3. Nicoletti L, Ciccozzi M, Marchi A, Fiorentini C, Martucci P, D’Ancona F, Ciofi degli Atti M, Pompa MG, Rezza G, Ciufolini MG. Correlates of Chikungunya and Dengue in travellers. Emerging Infectious Diseases, in press.
  4. Depoortere E, Coulombier D, ECDC Chikungunya risk assessment group. Chikungunya risk assessment for Europe: recommendations for action. Euro Surveill 2006;11(5):E060511.2. Available from:
  5. Joint ECDC/WHO European Risk Assessment on Chikungunya in Italy: a mission report. Available from:
  6. Vazeille M, Jeannin C, Martin E, Schaffner F, Failloux AB. Chikungunya: A risk for Mediterranean countries? Acta Trop. 2007 Oct 12; [Epub ahead of print].

back to top

Back to Table of Contents

The publisher’s policy on data collection and use of cookies.

Disclaimer: The opinions expressed by authors contributing to Eurosurveillance do not necessarily reflect the opinions of the European Centre for Disease Prevention and Control (ECDC) or the editorial team or the institutions with which the authors are affiliated. Neither ECDC nor any person acting on behalf of ECDC is responsible for the use that might be made of the information in this journal. The information provided on the Eurosurveillance site is designed to support, not replace, the relationship that exists between a patient/site visitor and his/her physician. Our website does not host any form of commercial advertisement. Except where otherwise stated, all manuscripts published after 1 January 2016 will be published under the Creative Commons Attribution (CC BY) licence. You are free to share and adapt the material, but you must give appropriate credit, provide a link to the licence, and indicate if changes were made. You may do so in any reasonable manner, but not in any way that suggests the licensor endorses you or your use.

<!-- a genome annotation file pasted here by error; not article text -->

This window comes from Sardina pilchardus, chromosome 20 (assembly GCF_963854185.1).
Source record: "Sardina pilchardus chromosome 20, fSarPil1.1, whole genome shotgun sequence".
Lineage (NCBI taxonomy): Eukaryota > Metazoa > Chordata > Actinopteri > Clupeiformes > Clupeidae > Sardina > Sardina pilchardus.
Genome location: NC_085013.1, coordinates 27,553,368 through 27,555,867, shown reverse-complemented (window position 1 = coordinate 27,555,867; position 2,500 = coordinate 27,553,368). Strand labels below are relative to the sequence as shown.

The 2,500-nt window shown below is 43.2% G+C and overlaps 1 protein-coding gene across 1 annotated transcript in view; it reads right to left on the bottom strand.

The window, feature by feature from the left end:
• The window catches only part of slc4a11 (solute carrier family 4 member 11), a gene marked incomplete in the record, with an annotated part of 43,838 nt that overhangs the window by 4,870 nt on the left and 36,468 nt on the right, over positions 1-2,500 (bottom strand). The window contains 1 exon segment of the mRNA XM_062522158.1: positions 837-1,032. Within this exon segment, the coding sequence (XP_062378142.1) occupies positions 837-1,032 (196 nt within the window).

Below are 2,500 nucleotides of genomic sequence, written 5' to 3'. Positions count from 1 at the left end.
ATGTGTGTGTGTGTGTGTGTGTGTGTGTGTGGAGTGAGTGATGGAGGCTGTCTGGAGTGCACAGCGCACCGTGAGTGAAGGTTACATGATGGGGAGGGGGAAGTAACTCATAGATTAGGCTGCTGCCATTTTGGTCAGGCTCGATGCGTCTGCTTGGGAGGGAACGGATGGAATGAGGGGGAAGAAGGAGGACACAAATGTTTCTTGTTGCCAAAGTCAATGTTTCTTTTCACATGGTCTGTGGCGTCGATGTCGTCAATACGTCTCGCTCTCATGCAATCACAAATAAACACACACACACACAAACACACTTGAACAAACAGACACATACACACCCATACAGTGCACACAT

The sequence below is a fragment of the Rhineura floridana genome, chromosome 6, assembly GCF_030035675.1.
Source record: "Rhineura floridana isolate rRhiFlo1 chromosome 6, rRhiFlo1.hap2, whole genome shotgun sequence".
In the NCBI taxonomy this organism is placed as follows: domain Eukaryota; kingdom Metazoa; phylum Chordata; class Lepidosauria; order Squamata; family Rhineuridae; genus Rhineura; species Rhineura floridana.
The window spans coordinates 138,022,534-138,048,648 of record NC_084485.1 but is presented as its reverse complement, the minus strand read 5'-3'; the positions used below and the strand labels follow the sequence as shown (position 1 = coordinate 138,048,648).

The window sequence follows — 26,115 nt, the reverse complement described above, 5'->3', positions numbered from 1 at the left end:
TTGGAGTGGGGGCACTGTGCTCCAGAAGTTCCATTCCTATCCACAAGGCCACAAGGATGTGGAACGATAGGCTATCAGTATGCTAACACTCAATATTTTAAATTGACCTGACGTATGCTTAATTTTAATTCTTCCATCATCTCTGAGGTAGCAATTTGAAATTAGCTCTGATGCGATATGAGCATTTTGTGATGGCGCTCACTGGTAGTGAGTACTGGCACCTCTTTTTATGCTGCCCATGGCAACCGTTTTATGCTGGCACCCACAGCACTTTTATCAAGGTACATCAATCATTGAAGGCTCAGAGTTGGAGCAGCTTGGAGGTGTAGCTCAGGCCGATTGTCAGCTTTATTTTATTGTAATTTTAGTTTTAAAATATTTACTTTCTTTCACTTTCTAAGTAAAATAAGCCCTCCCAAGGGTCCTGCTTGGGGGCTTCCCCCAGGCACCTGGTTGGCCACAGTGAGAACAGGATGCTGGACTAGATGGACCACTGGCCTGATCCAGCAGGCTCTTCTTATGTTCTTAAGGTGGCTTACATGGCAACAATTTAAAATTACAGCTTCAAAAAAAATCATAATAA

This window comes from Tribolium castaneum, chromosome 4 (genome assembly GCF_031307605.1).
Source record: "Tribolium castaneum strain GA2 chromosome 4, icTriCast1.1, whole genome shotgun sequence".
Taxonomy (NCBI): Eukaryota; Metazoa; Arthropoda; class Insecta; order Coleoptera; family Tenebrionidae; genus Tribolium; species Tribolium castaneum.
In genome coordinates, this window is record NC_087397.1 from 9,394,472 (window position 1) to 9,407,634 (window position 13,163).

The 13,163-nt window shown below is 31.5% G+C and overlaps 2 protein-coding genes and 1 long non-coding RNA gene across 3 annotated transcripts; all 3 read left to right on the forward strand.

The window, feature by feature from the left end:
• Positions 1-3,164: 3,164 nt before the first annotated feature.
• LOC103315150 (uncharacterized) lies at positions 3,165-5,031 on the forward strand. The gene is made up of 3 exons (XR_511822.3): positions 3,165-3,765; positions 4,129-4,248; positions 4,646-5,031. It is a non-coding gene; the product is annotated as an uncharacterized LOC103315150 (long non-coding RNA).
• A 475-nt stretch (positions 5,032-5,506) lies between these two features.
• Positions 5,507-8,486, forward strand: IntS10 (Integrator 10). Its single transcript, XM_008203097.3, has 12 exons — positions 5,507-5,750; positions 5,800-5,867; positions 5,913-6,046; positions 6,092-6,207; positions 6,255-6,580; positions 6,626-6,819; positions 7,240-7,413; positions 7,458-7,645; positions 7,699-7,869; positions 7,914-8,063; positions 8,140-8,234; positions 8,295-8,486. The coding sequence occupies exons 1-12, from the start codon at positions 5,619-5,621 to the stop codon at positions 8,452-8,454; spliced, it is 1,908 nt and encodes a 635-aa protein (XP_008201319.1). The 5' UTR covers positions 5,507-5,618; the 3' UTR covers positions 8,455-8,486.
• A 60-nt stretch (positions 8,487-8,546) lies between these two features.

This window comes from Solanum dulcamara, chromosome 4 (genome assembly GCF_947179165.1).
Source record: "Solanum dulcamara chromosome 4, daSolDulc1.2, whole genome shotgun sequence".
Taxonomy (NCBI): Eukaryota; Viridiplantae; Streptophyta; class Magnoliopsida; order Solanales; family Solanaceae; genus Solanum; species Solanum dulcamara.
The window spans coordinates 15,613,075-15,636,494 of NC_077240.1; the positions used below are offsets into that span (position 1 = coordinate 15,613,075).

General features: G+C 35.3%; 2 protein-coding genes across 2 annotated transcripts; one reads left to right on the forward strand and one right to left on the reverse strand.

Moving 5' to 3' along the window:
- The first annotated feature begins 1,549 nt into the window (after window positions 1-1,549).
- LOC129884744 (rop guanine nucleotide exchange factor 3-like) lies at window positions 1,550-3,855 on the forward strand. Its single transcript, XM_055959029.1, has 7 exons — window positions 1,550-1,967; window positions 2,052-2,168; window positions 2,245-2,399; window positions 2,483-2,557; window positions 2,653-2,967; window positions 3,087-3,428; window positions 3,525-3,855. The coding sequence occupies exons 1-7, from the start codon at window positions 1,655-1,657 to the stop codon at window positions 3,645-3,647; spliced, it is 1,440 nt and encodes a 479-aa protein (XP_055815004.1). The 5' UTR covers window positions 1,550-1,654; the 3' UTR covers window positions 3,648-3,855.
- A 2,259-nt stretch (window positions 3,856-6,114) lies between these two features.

Eurosurveillance [ISSN] - ©2007-2016. All rights reserved

This website is certified by Health On the Net Foundation. Click to verify. This site complies with the HONcode standard for trustworthy health information:
verify here.